In a speech meant to lay out his law enforcement vision, Los Angeles County Sheriff Alex Villanueva on Wednesday issued a blistering attack on the reforms embraced by the department in the wake of a major corruption scandal, arguing they may have done more harm than good.
Villanueva, whose 2-month-old administration has already become entangled in controversy, dismissed some efforts by the department to reduce force against inmates — the core problem that led to a culture of jail abuse — as a “social experiment” that backfired and put lives at risk.
Villanueva’s comments in his first address on the state of the department repeated familiar themes from his election campaign but offered few new ideas or specifics about how he planned to change policies and move the department forward.
“There is a need for transparency and accountability in order to regain the public’s trust in this organization,” Villanueva said during a news conference. “Today is our first step towards this effort.”
Villanueva slammed his predecessor, Jim McDonnell, who took office after a federal investigation into deputy violence against inmates in the county jail system led to the convictions of numerous top department leaders, including longtime Sheriff Lee Baca. McDonnell supported a host of reforms aimed at providing stronger oversight of the jails and more civilian review.
The new sheriff displayed charts and graphs that he said showed that assaults on staff, inmate-on-inmate assaults and use of force in the jails increased after McDonnell took office.
“Literally, someone thought it was a good idea to tell their deputies to put their hands in their pockets, and that somehow was going to lead to a better outcome. The exact opposite happened,” Villanueva said. “We ended up with higher levels of force by the deputies because now they’re responding to greater and greater incidences of inmate assaults on staff.”
McDonnell issued a statement defending the reforms and expressing alarm at Villanueva’s comments.
“We are seeing evidence that the department is losing hard-earned progress on many fronts,” he said.
Citing department statistics, The Times has previously reported that significant force by deputies — incidents causing any type of injury — was down last year by 60% from 2009, when it hit its highest point in nearly a decade. A federal court monitor overseeing consent decrees in the jails, as well as watchdogs, agreed that the most severe, bone-breaking injuries that had been happening have nearly vanished.
Assistant Sheriff Bob Olmsted, who spoke out about jail abuse several years ago and was brought back by Villanueva to oversee the custody division, said at the news conference that he’s seen some obvious improvements from the reforms since he last worked at the Sheriff’s Department as a jail commander.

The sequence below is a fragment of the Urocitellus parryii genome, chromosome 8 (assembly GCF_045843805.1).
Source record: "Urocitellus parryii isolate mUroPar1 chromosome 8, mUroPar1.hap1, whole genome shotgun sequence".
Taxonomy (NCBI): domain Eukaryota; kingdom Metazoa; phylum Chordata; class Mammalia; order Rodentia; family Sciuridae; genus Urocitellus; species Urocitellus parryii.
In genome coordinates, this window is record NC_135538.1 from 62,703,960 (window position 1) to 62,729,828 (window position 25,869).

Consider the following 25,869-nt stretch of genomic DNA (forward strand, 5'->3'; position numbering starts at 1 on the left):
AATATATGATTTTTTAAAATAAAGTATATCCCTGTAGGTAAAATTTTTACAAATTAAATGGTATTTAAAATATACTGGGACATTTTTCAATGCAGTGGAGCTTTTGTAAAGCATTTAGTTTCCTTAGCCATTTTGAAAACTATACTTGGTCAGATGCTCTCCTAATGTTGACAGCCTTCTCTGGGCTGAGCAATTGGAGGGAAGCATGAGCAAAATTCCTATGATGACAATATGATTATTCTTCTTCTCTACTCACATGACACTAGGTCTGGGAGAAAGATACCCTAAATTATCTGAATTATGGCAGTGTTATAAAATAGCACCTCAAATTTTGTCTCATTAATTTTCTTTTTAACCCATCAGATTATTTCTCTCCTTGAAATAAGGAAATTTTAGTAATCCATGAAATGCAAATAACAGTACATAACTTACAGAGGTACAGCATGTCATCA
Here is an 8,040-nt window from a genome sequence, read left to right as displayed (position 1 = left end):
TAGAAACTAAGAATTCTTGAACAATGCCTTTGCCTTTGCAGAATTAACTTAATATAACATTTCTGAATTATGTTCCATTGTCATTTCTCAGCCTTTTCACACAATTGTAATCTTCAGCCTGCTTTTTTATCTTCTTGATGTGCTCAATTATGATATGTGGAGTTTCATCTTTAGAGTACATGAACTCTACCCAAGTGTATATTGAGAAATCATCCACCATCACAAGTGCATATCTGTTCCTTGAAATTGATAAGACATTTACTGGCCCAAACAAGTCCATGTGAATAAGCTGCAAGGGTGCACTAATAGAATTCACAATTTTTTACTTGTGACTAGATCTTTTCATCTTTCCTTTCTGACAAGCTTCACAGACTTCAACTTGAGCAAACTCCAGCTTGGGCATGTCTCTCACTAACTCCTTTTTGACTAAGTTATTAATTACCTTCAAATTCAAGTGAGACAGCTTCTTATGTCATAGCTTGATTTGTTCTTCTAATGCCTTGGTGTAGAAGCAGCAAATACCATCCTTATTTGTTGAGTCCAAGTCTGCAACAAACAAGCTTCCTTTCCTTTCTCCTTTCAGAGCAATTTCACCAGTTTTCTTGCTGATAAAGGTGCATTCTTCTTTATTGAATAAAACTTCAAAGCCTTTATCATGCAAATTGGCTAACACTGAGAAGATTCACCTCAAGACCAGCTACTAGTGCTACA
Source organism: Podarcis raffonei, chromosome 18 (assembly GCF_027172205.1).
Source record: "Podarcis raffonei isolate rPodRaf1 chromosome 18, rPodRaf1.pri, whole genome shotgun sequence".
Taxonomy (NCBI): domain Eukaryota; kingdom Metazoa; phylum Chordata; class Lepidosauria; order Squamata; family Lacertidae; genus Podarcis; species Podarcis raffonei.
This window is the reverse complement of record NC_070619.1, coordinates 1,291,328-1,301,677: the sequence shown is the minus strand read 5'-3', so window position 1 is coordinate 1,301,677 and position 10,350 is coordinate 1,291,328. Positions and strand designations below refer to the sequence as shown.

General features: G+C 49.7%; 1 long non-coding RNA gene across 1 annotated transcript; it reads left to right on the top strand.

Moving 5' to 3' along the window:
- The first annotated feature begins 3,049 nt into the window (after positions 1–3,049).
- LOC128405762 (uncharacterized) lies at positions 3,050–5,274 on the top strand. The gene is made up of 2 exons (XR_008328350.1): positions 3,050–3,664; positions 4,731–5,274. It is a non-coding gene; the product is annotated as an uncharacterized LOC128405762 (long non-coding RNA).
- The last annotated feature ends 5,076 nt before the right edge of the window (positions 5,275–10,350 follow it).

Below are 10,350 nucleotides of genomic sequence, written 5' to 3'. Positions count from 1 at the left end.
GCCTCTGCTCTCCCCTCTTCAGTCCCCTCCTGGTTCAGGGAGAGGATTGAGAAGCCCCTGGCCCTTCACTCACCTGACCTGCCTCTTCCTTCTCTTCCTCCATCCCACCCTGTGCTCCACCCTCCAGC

“I can tell you the significant broken bones and that aspect of it seems to me to have curtailed,” said Olmsted, who stood at the lectern as a member of Villanueva’s command staff.
In an interview, Richard Drooyan, the federal monitor who oversees changes mandated by consent decrees in the jails, said he watched Villanueva’s news conference and noted that many of the statistics about inmate-on-inmate assaults and inmate-on-staff assaults before 2017 may not be fully reliable because of problems with how the department captured data.
The county’s Office of Inspector General wrote a report in July 2017 revealing problems with the department’s antiquated data systems and helped spur changes in the way the department tracked jail statistics.
Villanueva claimed that under the previous administration, jail employees were directed to stop counting “gassings” — the throwing of urine, feces or other bodily fluids on staff members — as instances of inmate violence against staff because they were “too numerous.”
Cathleen Beltz, who helps oversee the jail system as a member of the Office of Inspector General, said the department has continued to track gassings in recent years.
Former Assistant Sheriff Kelly Harrington, who served under McDonnell, agreed, saying gassings were always considered very serious. Harrington was one of several high-level executives who were removed by Villanueva when he took office.
Villanueva also said that under the prior administration, too many deputies were investigated and relieved of duty, causing the department to spend money on deputies who were not working. He said morale was so low that injured deputies, who might otherwise have come to work, would stay home instead, causing a drain on expenses.
“The previous administration treated our employees as if they were disposable liabilities,” Villanueva said.
Villanueva’s speech came a day after the Los Angeles County Board of Supervisors took the unusual step of publicly rebuking him for reinstating a deputy who had been fired in connection with allegations of stalking and abuse — calling the sheriff’s judgment into question and setting off a political crisis for his fledgling administration.
The supervisors approved a motion asking Villanueva to reconsider his decision.
Part of Villanueva’s address Wednesday was devoted to defending the reinstatement of the deputy, Caren Carl Mandoyan. Chief Steve Gross, who oversees South Patrol, said he helped conduct a factual analysis of Mandoyan’s case, finding that it did not merit termination. He said some of the allegations against Mandoyan were founded, but some were not.
Contrary to what Villanueva told the supervisors Tuesday, Gross said Mandoyan decided not to waive his rights to the confidentiality of his file after all. It is unclear whether the supervisors will be able to review the file, as they requested.